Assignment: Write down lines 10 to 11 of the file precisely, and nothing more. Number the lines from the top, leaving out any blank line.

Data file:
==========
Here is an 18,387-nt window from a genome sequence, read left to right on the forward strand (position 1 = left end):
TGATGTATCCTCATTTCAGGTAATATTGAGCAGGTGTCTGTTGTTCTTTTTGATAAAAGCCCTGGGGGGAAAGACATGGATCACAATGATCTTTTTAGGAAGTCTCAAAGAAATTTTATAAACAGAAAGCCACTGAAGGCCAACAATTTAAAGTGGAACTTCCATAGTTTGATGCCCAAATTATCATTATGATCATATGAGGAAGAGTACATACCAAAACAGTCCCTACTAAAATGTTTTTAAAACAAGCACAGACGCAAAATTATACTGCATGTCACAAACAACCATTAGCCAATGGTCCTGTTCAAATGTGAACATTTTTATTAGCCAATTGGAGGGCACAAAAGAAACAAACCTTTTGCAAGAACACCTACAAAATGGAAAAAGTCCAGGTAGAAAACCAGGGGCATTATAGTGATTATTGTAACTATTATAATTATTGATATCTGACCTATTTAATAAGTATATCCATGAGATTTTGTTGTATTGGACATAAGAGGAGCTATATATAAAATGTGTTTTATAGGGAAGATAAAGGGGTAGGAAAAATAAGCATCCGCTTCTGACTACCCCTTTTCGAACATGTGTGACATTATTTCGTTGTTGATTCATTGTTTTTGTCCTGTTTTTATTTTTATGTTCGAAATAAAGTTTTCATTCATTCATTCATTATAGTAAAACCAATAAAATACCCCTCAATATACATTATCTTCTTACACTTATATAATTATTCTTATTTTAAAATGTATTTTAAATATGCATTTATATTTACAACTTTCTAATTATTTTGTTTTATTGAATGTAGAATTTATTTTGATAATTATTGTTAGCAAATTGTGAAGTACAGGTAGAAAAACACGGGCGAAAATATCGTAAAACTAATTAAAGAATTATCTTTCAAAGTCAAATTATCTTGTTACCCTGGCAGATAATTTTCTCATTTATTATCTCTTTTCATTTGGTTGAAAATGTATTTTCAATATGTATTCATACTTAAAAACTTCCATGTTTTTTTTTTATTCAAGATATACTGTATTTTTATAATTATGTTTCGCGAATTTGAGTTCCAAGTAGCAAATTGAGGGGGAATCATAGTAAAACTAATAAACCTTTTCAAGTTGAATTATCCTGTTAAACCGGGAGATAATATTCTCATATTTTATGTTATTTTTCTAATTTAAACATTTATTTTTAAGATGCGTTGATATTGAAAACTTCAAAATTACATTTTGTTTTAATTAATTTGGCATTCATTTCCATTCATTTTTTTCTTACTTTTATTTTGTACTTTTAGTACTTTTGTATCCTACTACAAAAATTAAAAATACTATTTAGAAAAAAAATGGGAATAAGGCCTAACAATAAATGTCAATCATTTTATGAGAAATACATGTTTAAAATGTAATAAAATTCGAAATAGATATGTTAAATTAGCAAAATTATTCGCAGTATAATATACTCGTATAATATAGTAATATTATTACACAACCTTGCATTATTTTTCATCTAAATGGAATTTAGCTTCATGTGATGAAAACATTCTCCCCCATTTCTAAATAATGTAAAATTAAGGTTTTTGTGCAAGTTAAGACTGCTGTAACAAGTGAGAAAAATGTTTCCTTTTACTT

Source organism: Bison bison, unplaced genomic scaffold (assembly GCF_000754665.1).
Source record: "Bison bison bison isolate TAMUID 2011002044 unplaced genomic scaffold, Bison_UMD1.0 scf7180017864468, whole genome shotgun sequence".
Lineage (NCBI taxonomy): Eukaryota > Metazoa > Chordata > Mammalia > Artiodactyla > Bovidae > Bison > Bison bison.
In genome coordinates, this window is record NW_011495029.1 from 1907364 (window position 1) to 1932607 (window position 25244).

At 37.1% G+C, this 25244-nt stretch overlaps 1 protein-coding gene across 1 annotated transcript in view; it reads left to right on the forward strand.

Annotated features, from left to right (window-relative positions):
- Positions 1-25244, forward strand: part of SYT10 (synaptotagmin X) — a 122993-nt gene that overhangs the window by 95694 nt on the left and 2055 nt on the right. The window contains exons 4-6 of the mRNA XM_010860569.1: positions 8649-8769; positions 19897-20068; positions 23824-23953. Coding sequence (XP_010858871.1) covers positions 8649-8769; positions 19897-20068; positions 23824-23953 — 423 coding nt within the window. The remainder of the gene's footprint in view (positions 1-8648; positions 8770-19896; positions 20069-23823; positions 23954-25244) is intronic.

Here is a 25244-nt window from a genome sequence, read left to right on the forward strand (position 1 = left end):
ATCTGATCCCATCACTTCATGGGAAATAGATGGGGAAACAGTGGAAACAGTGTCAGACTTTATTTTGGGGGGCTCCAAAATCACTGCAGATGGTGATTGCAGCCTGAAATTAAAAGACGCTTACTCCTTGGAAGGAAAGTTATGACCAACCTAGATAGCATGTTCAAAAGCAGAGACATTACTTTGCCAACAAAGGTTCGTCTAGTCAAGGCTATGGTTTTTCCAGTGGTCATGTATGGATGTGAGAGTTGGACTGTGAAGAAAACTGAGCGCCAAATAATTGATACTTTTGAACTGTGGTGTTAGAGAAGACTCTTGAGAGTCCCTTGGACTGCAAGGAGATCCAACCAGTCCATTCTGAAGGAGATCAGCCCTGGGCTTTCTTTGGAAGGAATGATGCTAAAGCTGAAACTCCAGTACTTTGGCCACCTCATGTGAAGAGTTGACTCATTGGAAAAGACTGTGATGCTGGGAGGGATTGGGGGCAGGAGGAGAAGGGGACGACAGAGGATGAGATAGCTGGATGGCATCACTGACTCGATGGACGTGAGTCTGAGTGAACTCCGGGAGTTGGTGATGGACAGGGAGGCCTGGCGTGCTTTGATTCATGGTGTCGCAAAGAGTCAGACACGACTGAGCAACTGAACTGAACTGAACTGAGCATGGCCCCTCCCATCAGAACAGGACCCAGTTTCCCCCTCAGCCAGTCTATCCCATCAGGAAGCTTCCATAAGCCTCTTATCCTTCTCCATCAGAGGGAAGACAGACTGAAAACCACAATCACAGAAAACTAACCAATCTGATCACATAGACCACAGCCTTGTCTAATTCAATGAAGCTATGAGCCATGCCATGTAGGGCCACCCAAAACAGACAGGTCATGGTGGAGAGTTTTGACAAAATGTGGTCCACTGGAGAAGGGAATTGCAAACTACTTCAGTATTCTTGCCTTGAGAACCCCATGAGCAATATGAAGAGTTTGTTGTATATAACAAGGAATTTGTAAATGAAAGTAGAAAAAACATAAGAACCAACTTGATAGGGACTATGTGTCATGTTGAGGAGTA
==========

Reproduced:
Here is a 25244-nt window from a genome sequence, read left to right on the forward strand (position 1 = left end):
ATCTGATCCCATCACTTCATGGGAAATAGATGGGGAAACAGTGGAAACAGTGTCAGACTTTATTTTGGGGGGCTCCAAAATCACTGCAGATGGTGATTGCAGCCTGAAATTAAAAGACGCTTACTCCTTGGAAGGAAAGTTATGACCAACCTAGATAGCATGTTCAAAAGCAGAGACATTACTTTGCCAACAAAGGTTCGTCTAGTCAAGGCTATGGTTTTTCCAGTGGTCATGTATGGATGTGAGAGTTGGACTGTGAAGAAAACTGAGCGCCAAATAATTGATACTTTTGAACTGTGGTGTTAGAGAAGACTCTTGAGAGTCCCTTGGACTGCAAGGAGATCCAACCAGTCCATTCTGAAGGAGATCAGCCCTGGGCTTTCTTTGGAAGGAATGATGCTAAAGCTGAAACTCCAGTACTTTGGCCACCTCATGTGAAGAGTTGACTCATTGGAAAAGACTGTGATGCTGGGAGGGATTGGGGGCAGGAGGAGAAGGGGACGACAGAGGATGAGATAGCTGGATGGCATCACTGACTCGATGGACGTGAGTCTGAGTGAACTCCGGGAGTTGGTGATGGACAGGGAGGCCTGGCGTGCTTTGATTCATGGTGTCGCAAAGAGTCAGACACGACTGAGCAACTGAACTGAACTGAACTGAGCATGGCCCCTCCCATCAGAACAGGACCCAGTTTCCCCCTCAGCCAGTCTATCCCATCAGGAAGCTTCCATAAGCCTCTTATCCTTCTCCATCAGAGGGAAGACAGACTGAAAACCACAATCACAGAAAACTAACCAATCTGATCACATAGACCACAGCCTTGTCTAATTCAATGAAGCTATGAGCCATGCCATGTAGGGCCACCCAAAACAGACAGGTCATGGTGGAGAGTTTTGACAAAATGTGGTCCACTGGAGAAGGGAATTGCAAACTACTTCAGTATTCTTGCCTTGAGAACCCCATGAGCAATATGAAGAGTTTGTTGTATATAACAAGGAATTTGTAAATGAAAGTAGAAAAAACATAAGAACCAACTTGATAGGGACTATGTGTCATGTTGAGGAGTA